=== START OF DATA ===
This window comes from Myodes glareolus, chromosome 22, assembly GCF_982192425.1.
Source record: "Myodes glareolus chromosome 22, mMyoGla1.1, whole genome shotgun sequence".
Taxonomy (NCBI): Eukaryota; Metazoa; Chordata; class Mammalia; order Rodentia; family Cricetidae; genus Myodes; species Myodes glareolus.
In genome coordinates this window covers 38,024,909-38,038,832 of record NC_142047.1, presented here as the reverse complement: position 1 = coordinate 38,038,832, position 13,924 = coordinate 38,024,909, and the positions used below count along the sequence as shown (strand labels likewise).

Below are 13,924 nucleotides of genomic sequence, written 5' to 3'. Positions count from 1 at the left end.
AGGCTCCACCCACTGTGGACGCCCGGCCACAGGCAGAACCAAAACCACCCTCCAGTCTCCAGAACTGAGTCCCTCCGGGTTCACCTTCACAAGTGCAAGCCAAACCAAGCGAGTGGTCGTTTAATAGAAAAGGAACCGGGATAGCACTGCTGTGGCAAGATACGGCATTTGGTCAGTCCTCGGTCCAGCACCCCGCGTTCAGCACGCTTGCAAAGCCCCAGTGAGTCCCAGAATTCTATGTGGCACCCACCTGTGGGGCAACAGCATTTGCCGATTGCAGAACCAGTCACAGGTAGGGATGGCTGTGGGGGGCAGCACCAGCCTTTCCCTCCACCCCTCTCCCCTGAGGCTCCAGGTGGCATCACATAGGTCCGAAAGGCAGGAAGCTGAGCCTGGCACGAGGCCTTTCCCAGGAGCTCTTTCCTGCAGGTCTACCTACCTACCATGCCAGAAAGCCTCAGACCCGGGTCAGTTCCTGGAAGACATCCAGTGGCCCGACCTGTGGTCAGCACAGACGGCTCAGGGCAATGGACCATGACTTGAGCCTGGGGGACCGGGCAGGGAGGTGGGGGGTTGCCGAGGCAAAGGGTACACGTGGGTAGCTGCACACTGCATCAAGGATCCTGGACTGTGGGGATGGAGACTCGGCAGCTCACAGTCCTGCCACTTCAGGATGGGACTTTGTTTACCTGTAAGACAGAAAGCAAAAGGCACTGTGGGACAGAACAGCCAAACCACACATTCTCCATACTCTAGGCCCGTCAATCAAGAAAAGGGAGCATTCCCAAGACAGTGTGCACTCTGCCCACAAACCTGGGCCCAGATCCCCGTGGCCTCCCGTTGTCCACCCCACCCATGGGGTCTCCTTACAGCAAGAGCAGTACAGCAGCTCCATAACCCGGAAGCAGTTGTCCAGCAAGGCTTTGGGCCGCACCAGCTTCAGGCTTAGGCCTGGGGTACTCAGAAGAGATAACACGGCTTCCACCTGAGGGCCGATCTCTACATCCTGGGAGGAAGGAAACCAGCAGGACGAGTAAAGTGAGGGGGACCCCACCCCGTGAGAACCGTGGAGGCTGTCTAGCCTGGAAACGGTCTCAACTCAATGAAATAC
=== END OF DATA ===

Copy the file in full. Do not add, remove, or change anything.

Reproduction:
This window comes from Myodes glareolus, chromosome 22, assembly GCF_982192425.1.
Source record: "Myodes glareolus chromosome 22, mMyoGla1.1, whole genome shotgun sequence".
Taxonomy (NCBI): Eukaryota; Metazoa; Chordata; class Mammalia; order Rodentia; family Cricetidae; genus Myodes; species Myodes glareolus.
In genome coordinates this window covers 38,024,909-38,038,832 of record NC_142047.1, presented here as the reverse complement: position 1 = coordinate 38,038,832, position 13,924 = coordinate 38,024,909, and the positions used below count along the sequence as shown (strand labels likewise).

Below are 13,924 nucleotides of genomic sequence, written 5' to 3'. Positions count from 1 at the left end.
AGGCTCCACCCACTGTGGACGCCCGGCCACAGGCAGAACCAAAACCACCCTCCAGTCTCCAGAACTGAGTCCCTCCGGGTTCACCTTCACAAGTGCAAGCCAAACCAAGCGAGTGGTCGTTTAATAGAAAAGGAACCGGGATAGCACTGCTGTGGCAAGATACGGCATTTGGTCAGTCCTCGGTCCAGCACCCCGCGTTCAGCACGCTTGCAAAGCCCCAGTGAGTCCCAGAATTCTATGTGGCACCCACCTGTGGGGCAACAGCATTTGCCGATTGCAGAACCAGTCACAGGTAGGGATGGCTGTGGGGGGCAGCACCAGCCTTTCCCTCCACCCCTCTCCCCTGAGGCTCCAGGTGGCATCACATAGGTCCGAAAGGCAGGAAGCTGAGCCTGGCACGAGGCCTTTCCCAGGAGCTCTTTCCTGCAGGTCTACCTACCTACCATGCCAGAAAGCCTCAGACCCGGGTCAGTTCCTGGAAGACATCCAGTGGCCCGACCTGTGGTCAGCACAGACGGCTCAGGGCAATGGACCATGACTTGAGCCTGGGGGACCGGGCAGGGAGGTGGGGGGTTGCCGAGGCAAAGGGTACACGTGGGTAGCTGCACACTGCATCAAGGATCCTGGACTGTGGGGATGGAGACTCGGCAGCTCACAGTCCTGCCACTTCAGGATGGGACTTTGTTTACCTGTAAGACAGAAAGCAAAAGGCACTGTGGGACAGAACAGCCAAACCACACATTCTCCATACTCTAGGCCCGTCAATCAAGAAAAGGGAGCATTCCCAAGACAGTGTGCACTCTGCCCACAAACCTGGGCCCAGATCCCCGTGGCCTCCCGTTGTCCACCCCACCCATGGGGTCTCCTTACAGCAAGAGCAGTACAGCAGCTCCATAACCCGGAAGCAGTTGTCCAGCAAGGCTTTGGGCCGCACCAGCTTCAGGCTTAGGCCTGGGGTACTCAGAAGAGATAACACGGCTTCCACCTGAGGGCCGATCTCTACATCCTGGGAGGAAGGAAACCAGCAGGACGAGTAAAGTGAGGGGGACCCCACCCCGTGAGAACCGTGGAGGCTGTCTAGCCTGGAAACGGTCTCAACTCAATGAAATAC